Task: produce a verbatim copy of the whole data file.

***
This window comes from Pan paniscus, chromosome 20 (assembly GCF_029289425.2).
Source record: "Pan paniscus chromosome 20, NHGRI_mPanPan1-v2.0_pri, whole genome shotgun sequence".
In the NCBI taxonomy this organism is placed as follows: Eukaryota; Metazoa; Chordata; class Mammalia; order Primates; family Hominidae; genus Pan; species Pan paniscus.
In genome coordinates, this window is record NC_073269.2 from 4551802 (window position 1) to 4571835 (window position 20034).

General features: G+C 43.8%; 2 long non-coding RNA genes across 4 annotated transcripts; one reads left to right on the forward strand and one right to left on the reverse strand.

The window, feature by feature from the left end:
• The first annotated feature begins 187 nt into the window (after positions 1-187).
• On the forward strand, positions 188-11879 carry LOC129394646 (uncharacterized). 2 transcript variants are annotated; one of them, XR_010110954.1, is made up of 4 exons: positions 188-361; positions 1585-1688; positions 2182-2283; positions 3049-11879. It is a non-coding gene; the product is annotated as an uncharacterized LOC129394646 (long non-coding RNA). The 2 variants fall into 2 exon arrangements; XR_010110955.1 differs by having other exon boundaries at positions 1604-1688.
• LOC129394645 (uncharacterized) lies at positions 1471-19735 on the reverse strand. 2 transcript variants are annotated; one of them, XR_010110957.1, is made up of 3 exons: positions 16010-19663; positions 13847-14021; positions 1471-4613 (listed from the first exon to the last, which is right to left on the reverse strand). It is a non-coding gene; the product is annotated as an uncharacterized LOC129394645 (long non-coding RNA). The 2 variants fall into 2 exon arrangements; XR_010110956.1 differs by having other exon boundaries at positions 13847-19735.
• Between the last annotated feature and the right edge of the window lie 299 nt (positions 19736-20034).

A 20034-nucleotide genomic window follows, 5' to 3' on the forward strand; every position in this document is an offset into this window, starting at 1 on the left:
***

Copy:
This window comes from Pan paniscus, chromosome 20 (assembly GCF_029289425.2).
Source record: "Pan paniscus chromosome 20, NHGRI_mPanPan1-v2.0_pri, whole genome shotgun sequence".
In the NCBI taxonomy this organism is placed as follows: Eukaryota; Metazoa; Chordata; class Mammalia; order Primates; family Hominidae; genus Pan; species Pan paniscus.
In genome coordinates, this window is record NC_073269.2 from 4551802 (window position 1) to 4571835 (window position 20034).

General features: G+C 43.8%; 2 long non-coding RNA genes across 4 annotated transcripts; one reads left to right on the forward strand and one right to left on the reverse strand.

The window, feature by feature from the left end:
• The first annotated feature begins 187 nt into the window (after positions 1-187).
• On the forward strand, positions 188-11879 carry LOC129394646 (uncharacterized). 2 transcript variants are annotated; one of them, XR_010110954.1, is made up of 4 exons: positions 188-361; positions 1585-1688; positions 2182-2283; positions 3049-11879. It is a non-coding gene; the product is annotated as an uncharacterized LOC129394646 (long non-coding RNA). The 2 variants fall into 2 exon arrangements; XR_010110955.1 differs by having other exon boundaries at positions 1604-1688.
• LOC129394645 (uncharacterized) lies at positions 1471-19735 on the reverse strand. 2 transcript variants are annotated; one of them, XR_010110957.1, is made up of 3 exons: positions 16010-19663; positions 13847-14021; positions 1471-4613 (listed from the first exon to the last, which is right to left on the reverse strand). It is a non-coding gene; the product is annotated as an uncharacterized LOC129394645 (long non-coding RNA). The 2 variants fall into 2 exon arrangements; XR_010110956.1 differs by having other exon boundaries at positions 13847-19735.
• Between the last annotated feature and the right edge of the window lie 299 nt (positions 19736-20034).

A 20034-nucleotide genomic window follows, 5' to 3' on the forward strand; every position in this document is an offset into this window, starting at 1 on the left: